Now there is a chance that after the test, due to human failure the MOS is not taken out of the safety loop. In this case, the safety loop remains ineffective by accident. It is ineffective due to human failure.
Calculating for human error
According to the code IEC 61508/61511 data are used for the PFD calculations that represent the random dangerous failures of the equipment—the hardware. Human error is not mentioned explicitly.
Now comes an important question: is this is a problem or not? Can the possibility of human error be factored into the safety calculation? For an end user it is important that the required reliability is realised under all circumstances.
In Table 1 the effect is explained if human behaviour is included in the PFD calculation for single SIL 2 and SIL 3 safety loops.
The SIL level provides the required reliability (PFD) and the necessary risk reduction (RRF). For a SIL 1, 2 or 3 the required PFD is at least 0.1, 0.01 or 0.001 and the required RRF is at least 10, 100 or 1000.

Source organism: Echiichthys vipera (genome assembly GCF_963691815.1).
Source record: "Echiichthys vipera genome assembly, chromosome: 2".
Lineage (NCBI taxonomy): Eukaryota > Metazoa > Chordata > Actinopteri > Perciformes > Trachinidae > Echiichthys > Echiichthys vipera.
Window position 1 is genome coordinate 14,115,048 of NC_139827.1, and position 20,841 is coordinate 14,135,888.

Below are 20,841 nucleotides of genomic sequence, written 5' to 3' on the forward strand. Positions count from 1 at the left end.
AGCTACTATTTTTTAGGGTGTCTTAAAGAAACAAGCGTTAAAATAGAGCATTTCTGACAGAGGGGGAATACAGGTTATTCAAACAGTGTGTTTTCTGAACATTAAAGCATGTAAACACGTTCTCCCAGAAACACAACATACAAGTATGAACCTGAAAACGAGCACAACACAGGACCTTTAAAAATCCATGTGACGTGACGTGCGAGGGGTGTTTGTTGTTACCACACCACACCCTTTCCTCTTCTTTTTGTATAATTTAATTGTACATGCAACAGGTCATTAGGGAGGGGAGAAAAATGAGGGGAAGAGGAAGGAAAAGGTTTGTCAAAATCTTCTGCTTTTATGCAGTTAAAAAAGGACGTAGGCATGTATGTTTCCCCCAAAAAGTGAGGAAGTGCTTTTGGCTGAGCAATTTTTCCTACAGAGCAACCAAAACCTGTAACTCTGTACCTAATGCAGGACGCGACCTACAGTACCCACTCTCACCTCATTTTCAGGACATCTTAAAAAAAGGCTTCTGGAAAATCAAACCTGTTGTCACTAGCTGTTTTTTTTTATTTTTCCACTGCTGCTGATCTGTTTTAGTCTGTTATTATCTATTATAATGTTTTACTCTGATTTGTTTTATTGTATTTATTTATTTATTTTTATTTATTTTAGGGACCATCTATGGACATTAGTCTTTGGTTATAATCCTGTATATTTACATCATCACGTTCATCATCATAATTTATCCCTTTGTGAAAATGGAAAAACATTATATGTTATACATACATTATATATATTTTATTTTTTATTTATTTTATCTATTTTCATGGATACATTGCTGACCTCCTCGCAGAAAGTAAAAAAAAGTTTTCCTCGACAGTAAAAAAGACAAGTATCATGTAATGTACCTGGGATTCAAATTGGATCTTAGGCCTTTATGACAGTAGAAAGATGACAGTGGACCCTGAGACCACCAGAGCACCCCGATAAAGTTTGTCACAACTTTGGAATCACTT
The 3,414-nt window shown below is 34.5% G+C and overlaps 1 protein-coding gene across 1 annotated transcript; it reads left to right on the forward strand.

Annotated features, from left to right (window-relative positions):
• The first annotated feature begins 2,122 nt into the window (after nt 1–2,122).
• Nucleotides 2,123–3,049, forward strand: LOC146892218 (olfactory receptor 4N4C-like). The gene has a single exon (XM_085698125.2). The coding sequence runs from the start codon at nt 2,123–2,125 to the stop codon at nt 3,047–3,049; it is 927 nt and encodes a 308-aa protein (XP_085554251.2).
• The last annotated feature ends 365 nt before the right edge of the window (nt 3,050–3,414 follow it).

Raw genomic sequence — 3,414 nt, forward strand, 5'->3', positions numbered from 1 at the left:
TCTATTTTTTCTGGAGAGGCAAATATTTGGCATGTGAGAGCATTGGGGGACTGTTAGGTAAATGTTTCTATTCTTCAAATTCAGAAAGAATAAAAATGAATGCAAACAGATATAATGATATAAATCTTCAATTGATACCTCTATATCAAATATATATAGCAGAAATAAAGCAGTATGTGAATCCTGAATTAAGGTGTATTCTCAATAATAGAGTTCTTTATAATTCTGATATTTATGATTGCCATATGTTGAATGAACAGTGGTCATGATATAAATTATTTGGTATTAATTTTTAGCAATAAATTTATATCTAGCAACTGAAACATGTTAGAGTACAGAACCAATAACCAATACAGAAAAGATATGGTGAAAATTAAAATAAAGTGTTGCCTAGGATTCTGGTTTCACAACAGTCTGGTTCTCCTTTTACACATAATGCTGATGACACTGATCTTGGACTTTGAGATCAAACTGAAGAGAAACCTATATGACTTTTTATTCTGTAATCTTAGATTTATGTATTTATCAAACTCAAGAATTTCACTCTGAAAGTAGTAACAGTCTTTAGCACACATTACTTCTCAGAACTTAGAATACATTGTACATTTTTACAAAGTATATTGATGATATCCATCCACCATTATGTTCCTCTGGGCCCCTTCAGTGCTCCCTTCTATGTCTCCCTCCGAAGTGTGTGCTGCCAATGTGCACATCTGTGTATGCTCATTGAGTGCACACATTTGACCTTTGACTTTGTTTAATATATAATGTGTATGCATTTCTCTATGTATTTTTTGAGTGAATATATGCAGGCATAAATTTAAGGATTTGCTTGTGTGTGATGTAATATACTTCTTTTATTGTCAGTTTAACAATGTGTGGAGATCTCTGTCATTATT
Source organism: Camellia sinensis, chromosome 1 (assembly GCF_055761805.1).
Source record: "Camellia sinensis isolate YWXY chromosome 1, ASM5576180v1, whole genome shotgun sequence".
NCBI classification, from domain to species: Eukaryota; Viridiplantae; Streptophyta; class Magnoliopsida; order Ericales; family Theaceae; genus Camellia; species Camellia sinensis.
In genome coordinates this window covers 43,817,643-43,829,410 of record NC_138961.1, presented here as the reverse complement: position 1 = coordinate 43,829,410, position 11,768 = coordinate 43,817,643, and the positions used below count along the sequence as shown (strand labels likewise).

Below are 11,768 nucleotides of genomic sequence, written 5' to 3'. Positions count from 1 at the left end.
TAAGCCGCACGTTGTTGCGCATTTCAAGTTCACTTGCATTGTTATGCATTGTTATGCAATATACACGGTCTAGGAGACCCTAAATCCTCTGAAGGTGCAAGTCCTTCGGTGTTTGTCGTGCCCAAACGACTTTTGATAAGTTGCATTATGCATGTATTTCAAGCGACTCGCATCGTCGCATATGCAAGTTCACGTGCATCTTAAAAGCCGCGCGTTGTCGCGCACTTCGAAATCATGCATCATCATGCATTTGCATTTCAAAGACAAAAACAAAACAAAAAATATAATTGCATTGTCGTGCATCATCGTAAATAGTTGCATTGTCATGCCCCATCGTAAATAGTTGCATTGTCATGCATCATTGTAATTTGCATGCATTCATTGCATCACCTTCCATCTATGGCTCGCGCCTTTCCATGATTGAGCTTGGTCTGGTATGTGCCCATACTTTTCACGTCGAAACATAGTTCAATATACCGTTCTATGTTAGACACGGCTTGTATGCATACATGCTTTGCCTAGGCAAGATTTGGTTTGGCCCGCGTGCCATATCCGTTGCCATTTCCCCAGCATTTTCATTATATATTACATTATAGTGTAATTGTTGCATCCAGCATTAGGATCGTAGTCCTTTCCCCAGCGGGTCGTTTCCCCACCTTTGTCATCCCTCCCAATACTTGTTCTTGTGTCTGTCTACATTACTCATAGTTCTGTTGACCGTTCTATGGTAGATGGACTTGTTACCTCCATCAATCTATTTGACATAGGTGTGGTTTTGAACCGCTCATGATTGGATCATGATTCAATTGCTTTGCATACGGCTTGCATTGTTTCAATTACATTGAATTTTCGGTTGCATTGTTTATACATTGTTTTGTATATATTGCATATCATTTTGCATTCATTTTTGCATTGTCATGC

According to the HEART (Human Error Assessment and Reduction Technique) database the probability of making a human error is 0.003. This probability is related to a simple action without pressure and done by well educated people.
If this probability is included in the PFD calculation, then it appears that for a single SIL 2 safety loop the actual RRF is reduced from 100 to maximum 75, and for a single SIL 3 safety loop from 1000 to maximum 250.
From the above it appears that with increasing SIL level and single safety loops the impact of human behaviour increases and is not negligible anymore.
Reducing the impact
How can this impact be reduced? There are two solutions:
1) By procedure a double check can be executed for all scenarios that can introduce an inadvertent override (‘four eyes’ principle). By doing the double check, the probability of a human error for SIL 2 and SIL 3 loops becomes acceptably small.
2) The SIL 2 and SIL 3 loops can be executed redundantly, which would require extra hardware. Each individual safety loop can be seen as multiple ‘SIL 1 worthy’ loops. As we have seen, for SIL 1 loops the impact of human behaviour is acceptably small.
As always each solution has its own advantages and disadvantages. The ‘four eyes’ principle of course is the cheapest solution but the disadvantage is that it is assumed that the double check has no common cause.